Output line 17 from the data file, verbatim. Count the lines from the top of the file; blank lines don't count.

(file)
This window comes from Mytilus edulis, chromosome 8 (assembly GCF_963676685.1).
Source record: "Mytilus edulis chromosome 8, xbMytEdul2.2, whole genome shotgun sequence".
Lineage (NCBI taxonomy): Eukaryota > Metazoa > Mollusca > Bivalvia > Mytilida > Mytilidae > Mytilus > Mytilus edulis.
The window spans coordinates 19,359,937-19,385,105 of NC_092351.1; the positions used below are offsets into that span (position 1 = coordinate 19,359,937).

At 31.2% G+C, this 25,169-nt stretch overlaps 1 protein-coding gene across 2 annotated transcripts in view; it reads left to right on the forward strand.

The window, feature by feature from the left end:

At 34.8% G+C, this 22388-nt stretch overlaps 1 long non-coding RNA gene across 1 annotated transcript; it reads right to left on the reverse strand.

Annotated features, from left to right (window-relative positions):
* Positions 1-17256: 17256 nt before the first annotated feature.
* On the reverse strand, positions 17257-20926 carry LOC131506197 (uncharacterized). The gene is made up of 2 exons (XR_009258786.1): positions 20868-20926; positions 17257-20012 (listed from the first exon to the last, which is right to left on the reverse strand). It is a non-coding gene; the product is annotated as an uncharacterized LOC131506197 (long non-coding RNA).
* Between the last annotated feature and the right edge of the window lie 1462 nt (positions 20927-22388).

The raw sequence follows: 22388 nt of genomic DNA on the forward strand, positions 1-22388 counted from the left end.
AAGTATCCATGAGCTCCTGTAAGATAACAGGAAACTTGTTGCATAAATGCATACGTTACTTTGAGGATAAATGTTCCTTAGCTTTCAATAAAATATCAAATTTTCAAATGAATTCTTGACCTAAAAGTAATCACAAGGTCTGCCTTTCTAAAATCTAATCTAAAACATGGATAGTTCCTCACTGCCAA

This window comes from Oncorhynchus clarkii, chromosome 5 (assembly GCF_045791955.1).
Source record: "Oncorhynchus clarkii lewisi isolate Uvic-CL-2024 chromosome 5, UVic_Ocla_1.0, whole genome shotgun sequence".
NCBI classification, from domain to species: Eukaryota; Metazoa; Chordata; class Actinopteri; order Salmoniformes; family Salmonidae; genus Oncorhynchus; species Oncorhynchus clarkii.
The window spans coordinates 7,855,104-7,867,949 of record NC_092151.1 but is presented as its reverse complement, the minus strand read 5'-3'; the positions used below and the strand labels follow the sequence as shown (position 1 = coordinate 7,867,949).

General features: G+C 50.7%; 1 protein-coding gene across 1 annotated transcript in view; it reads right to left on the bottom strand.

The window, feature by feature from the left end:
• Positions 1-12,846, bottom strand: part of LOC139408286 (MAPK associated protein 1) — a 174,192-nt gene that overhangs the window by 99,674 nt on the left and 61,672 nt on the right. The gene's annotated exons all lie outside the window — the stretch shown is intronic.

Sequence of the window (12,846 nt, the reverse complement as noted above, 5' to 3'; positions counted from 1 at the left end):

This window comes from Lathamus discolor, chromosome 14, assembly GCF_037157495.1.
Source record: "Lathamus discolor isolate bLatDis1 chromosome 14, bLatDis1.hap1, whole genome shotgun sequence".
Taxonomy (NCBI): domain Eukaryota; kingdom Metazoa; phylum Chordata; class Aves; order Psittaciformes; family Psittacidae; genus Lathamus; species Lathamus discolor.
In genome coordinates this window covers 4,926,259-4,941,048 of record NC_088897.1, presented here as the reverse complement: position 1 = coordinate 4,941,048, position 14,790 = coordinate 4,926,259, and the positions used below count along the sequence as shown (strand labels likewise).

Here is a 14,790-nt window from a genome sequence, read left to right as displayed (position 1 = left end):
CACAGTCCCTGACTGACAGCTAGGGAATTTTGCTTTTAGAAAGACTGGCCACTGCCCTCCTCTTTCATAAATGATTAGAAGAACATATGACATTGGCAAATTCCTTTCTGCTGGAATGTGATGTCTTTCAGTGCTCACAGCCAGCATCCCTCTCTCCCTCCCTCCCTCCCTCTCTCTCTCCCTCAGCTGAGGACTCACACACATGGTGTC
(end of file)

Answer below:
The window spans coordinates 7,855,104-7,867,949 of record NC_092151.1 but is presented as its reverse complement, the minus strand read 5'-3'; the positions used below and the strand labels follow the sequence as shown (position 1 = coordinate 7,867,949).